World's largest heap of untreated nuclear waste needs more bots to cart around irradiated crap
Chernobyl? That's cute
Sellafield nuclear power station in Cumbria, northern England, is calling for help to increase the number of robots it uses to monitor and clean the site.
The plant already employs a number of machines to assist with maintenance but is seeking more innovation in specific areas. Some of these robots stretch the definition a bit – like the repurposed swimming pool cleaner now leading a less glamorous life scrubbing the walls of Sellafield's pile fuel storage ponds.
There's also the remote-control submarine called Avexis, which was dropped into the liquor of the Magnox Swarf Storage Silo. As well as filming, it can be moved to dislodge solid bits of waste from the silo walls.
In conjunction with the Robotics and Artificial Intelligence for Nuclear Research Hub (RAIN), Sellafield has put out a call for robotic assistance with three defined tasks.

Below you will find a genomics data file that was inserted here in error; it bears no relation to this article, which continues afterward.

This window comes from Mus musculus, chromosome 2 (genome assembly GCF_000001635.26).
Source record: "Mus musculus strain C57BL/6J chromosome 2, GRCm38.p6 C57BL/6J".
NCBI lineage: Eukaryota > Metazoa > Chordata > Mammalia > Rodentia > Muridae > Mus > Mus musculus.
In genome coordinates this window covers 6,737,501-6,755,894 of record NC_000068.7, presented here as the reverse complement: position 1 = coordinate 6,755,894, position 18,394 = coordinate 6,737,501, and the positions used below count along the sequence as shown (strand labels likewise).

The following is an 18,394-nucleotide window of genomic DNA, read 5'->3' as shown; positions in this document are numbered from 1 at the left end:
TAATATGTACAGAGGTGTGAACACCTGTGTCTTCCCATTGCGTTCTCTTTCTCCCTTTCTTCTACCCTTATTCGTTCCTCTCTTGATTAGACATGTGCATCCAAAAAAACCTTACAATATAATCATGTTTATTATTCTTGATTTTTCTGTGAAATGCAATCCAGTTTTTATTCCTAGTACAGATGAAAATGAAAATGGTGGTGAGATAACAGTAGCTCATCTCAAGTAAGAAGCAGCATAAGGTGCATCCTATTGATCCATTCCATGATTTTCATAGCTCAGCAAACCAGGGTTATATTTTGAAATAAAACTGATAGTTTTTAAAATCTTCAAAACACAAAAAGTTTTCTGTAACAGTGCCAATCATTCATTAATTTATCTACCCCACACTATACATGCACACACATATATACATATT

It needs robots that can be deployed to remotely work at height in hazardous areas. It is also looking for machines able to autonomously remove "Special Nuclear Material" packages from a store and put them in a container for export, as well as droids that can remotely inspect the packages.
Sellafield is in the process of being decommissioned, meaning staff and robots are retrieving nuclear waste and reprocessing spent fuel. The Magnox reprocessing plant is due to close next year, which signals an end to nuclear fuel reprocessing in the UK.
Sellafield opened in 1950 and now lays claim to the unenviable title of the world's largest inventory of untreated nuclear waste. ®